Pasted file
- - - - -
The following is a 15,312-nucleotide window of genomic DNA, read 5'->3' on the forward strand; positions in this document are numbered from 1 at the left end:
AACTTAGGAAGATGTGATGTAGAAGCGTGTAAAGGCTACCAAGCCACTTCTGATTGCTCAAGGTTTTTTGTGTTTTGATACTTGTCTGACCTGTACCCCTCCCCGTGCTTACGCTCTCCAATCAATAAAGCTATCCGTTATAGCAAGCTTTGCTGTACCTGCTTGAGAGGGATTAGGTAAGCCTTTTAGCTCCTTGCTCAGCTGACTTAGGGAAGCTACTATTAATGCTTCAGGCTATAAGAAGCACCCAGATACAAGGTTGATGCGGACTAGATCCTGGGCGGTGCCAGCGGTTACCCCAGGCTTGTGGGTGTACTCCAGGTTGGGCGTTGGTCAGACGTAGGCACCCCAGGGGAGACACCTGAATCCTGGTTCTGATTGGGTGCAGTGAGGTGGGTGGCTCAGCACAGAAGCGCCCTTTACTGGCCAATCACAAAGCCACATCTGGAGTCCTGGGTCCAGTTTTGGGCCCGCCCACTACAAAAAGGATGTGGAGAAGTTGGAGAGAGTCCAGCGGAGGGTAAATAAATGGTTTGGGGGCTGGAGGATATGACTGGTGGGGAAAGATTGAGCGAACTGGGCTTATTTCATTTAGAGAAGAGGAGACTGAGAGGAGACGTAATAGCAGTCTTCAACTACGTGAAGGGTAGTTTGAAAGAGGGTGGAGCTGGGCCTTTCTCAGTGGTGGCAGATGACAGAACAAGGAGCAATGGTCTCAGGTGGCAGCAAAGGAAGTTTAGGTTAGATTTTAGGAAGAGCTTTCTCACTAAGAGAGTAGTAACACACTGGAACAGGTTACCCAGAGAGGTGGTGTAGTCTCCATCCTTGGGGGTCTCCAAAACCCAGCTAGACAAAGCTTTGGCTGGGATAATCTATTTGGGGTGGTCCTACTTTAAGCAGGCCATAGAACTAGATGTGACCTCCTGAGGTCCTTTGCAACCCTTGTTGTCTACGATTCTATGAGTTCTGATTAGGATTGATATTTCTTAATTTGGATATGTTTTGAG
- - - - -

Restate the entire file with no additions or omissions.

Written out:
The following is a 15,312-nucleotide window of genomic DNA, read 5'->3' on the forward strand; positions in this document are numbered from 1 at the left end:
AACTTAGGAAGATGTGATGTAGAAGCGTGTAAAGGCTACCAAGCCACTTCTGATTGCTCAAGGTTTTTTGTGTTTTGATACTTGTCTGACCTGTACCCCTCCCCGTGCTTACGCTCTCCAATCAATAAAGCTATCCGTTATAGCAAGCTTTGCTGTACCTGCTTGAGAGGGATTAGGTAAGCCTTTTAGCTCCTTGCTCAGCTGACTTAGGGAAGCTACTATTAATGCTTCAGGCTATAAGAAGCACCCAGATACAAGGTTGATGCGGACTAGATCCTGGGCGGTGCCAGCGGTTACCCCAGGCTTGTGGGTGTACTCCAGGTTGGGCGTTGGTCAGACGTAGGCACCCCAGGGGAGACACCTGAATCCTGGTTCTGATTGGGTGCAGTGAGGTGGGTGGCTCAGCACAGAAGCGCCCTTTACTGGCCAATCACAAAGCCACATCTGGAGTCCTGGGTCCAGTTTTGGGCCCGCCCACTACAAAAAGGATGTGGAGAAGTTGGAGAGAGTCCAGCGGAGGGTAAATAAATGGTTTGGGGGCTGGAGGATATGACTGGTGGGGAAAGATTGAGCGAACTGGGCTTATTTCATTTAGAGAAGAGGAGACTGAGAGGAGACGTAATAGCAGTCTTCAACTACGTGAAGGGTAGTTTGAAAGAGGGTGGAGCTGGGCCTTTCTCAGTGGTGGCAGATGACAGAACAAGGAGCAATGGTCTCAGGTGGCAGCAAAGGAAGTTTAGGTTAGATTTTAGGAAGAGCTTTCTCACTAAGAGAGTAGTAACACACTGGAACAGGTTACCCAGAGAGGTGGTGTAGTCTCCATCCTTGGGGGTCTCCAAAACCCAGCTAGACAAAGCTTTGGCTGGGATAATCTATTTGGGGTGGTCCTACTTTAAGCAGGCCATAGAACTAGATGTGACCTCCTGAGGTCCTTTGCAACCCTTGTTGTCTACGATTCTATGAGTTCTGATTAGGATTGATATTTCTTAATTTGGATATGTTTTGAG